You don't need your passport. You need some proof of your status such as a copy of your green card or naturalization certificate, and perhaps your birth certificate to show they are your parents. Her passport, of course, is necessary. If your passport is the only place where her middle name is different, then this may fall into the category of 'don't point it out; it will only cause more confusion.' She may want to have the notarized document with her in case it does come up.
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What does your passport have to do with her application for a tourist visa?
I think you would benefit from talking in private with an immigration attorney.
Notarized documents from you are NOT necessary and, by sending unnecessary documents, can possibly cause her to be denied ... they might think that you're trying to 'get her in to the US', so that you can file some sponsorship papers for her to get a greencard.
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In general, someone applying for a visa must use the name that is listed on his or her birth certificate on all application materials (unless the name was legally changed after birth, e.g. through marriage, OR the question on the application specifically requests some other name, such as the exact name that appears on that person's green card).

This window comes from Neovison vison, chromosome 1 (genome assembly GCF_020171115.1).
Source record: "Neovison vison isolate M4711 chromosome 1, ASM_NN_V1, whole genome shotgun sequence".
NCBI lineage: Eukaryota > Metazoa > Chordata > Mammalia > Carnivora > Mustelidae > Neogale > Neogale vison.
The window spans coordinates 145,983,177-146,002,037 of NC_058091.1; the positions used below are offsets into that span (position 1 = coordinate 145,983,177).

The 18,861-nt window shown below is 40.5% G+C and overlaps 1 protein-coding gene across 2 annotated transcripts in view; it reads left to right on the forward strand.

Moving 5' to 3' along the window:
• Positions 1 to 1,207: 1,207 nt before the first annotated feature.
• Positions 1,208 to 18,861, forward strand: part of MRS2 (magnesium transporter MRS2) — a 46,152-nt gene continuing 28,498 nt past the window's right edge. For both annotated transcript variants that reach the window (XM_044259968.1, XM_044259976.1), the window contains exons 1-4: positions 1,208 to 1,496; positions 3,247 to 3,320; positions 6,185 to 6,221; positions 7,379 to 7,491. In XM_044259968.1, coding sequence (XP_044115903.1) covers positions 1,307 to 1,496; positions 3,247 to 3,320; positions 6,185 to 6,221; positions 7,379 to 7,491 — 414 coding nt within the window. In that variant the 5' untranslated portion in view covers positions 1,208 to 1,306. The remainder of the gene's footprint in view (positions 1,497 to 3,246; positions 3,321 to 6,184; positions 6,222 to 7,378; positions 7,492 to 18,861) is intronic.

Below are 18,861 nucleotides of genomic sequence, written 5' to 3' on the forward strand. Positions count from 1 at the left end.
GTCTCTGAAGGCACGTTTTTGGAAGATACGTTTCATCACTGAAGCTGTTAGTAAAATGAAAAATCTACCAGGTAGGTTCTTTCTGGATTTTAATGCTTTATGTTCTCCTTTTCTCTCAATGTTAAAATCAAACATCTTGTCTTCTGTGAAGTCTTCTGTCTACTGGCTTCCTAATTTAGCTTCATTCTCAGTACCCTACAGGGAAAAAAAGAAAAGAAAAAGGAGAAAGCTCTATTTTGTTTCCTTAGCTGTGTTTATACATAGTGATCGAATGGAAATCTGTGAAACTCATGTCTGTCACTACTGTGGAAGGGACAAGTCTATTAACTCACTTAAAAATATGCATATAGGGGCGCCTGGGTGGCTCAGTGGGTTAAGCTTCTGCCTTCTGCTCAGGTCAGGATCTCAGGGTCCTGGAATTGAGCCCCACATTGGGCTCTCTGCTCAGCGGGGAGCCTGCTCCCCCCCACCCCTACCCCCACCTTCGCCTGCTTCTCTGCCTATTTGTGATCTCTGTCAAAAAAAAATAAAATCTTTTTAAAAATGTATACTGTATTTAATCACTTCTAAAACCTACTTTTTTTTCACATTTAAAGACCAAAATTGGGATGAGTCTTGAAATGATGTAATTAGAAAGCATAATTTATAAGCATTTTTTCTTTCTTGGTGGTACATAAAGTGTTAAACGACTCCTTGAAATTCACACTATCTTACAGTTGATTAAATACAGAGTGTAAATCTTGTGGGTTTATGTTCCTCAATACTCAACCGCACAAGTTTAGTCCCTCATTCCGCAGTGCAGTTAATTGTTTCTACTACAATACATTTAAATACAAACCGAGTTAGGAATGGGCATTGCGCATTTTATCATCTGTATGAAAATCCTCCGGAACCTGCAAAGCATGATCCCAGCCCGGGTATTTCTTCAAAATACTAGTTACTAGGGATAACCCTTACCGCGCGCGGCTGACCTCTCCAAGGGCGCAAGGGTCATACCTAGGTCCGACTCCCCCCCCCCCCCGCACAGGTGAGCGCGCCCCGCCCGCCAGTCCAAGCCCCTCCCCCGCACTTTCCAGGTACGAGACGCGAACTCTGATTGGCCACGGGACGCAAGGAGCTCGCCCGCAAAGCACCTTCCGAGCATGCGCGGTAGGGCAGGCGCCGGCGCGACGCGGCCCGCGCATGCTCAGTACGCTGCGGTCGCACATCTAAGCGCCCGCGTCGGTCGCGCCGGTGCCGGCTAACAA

Your passport is not relevant. Her visa application shoud duse the name in her passport. . for any questions asking about relatives in the U.S. where she is referring to you I woudl use your legal name and if this is different than the name in your passport you can add also known as ...).
Lynne R. Feldman, Attorney at Law
Concentrating in Immigration Law
2221 Camino Del Rio South, Suite 201
San Diego, CA 92108 | (619) 299-9600
Fax: (619) 923-3277
Former Adjunct Professor -- Immigration law
University of Illinois College of Law
I agree with my colleagues. Your passport is irrelevant to her tourist application. As long as her name on the application is her name in the passport she should be fine. It is best to consult an immigration attorney.
Alexus P. Sham firstname.lastname@example.org (917) 498-9009. The above information is only general in nature and does not constitute legal advice. It does not create an attorney-client relationship.
Prepare a workable road map with a local immigration counsel in person to facilitate your mother's visit to the U.S. as necessary.
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